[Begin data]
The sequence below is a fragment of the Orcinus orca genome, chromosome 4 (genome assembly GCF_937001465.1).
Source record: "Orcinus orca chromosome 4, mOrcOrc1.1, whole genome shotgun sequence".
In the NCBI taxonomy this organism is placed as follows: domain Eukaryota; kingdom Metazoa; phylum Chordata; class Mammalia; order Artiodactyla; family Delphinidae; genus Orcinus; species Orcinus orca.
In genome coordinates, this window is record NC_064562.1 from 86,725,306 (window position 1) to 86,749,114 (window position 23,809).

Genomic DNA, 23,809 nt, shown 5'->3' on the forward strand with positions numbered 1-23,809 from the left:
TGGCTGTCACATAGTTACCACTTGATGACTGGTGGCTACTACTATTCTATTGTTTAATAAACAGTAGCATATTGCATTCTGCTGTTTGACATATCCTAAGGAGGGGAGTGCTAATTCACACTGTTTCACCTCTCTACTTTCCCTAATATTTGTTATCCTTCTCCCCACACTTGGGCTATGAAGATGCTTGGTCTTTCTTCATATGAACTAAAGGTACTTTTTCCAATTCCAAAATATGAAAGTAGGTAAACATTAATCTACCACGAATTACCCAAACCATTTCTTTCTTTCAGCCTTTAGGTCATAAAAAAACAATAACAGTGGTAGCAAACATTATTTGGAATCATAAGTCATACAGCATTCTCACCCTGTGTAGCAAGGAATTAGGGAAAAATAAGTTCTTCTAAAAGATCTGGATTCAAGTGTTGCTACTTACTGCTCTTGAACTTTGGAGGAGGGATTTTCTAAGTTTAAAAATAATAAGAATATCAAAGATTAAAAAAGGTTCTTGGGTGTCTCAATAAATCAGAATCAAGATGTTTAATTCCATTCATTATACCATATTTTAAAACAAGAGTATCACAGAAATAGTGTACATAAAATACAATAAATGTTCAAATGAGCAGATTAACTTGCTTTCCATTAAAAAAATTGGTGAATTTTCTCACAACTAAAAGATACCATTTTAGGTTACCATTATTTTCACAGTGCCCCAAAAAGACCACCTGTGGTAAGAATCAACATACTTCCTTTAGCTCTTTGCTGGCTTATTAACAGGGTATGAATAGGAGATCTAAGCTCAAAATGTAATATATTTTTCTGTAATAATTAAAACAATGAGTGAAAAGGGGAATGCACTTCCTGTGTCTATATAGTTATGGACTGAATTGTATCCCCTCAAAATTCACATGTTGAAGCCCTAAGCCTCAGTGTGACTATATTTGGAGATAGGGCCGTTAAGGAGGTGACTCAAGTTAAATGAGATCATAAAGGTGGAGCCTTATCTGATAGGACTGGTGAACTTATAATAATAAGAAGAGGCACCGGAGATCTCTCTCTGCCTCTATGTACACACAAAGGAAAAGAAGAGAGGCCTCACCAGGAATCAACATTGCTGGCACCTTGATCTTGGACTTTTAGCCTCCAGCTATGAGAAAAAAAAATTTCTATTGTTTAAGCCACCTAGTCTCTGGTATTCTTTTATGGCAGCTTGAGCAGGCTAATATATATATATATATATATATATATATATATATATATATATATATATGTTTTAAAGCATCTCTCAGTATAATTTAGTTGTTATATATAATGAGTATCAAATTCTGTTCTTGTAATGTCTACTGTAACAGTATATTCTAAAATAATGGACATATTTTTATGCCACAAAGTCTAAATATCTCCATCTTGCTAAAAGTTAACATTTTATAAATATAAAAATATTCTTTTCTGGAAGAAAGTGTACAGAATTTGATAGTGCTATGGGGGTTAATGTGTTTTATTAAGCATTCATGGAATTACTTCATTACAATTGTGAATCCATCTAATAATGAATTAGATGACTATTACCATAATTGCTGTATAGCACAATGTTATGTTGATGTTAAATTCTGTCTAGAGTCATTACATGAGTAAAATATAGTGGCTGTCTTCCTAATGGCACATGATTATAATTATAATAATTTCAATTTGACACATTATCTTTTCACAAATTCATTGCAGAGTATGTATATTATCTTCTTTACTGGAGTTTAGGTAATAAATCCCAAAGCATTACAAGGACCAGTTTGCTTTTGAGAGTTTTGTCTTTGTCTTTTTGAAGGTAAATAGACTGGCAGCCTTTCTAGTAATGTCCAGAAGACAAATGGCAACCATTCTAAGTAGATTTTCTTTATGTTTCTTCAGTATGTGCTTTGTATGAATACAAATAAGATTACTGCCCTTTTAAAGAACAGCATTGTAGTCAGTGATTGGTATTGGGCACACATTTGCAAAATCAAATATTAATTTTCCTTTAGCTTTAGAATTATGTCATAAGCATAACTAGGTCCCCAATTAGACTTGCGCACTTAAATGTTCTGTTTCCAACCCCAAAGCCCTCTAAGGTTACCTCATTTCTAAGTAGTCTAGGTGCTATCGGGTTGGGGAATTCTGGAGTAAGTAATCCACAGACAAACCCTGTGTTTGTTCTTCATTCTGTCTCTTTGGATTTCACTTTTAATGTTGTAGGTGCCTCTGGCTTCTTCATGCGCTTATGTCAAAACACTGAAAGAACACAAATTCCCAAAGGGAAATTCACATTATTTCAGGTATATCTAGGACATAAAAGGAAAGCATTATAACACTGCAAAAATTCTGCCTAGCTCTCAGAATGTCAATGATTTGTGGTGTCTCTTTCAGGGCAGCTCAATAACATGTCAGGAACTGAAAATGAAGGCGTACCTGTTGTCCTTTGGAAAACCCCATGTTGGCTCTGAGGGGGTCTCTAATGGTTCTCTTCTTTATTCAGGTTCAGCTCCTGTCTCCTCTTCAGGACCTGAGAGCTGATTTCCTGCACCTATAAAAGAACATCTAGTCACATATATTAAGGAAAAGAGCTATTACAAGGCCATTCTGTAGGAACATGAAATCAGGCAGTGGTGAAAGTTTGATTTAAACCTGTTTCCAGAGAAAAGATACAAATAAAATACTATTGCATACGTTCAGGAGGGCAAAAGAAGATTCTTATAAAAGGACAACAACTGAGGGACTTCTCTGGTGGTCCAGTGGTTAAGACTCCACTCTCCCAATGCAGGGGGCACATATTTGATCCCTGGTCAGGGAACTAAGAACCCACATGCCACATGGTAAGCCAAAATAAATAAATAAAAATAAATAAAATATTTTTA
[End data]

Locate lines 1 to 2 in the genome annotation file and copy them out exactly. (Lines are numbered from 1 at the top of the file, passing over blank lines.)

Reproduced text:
The sequence below is a fragment of the Orcinus orca genome, chromosome 4 (genome assembly GCF_937001465.1).
Source record: "Orcinus orca chromosome 4, mOrcOrc1.1, whole genome shotgun sequence".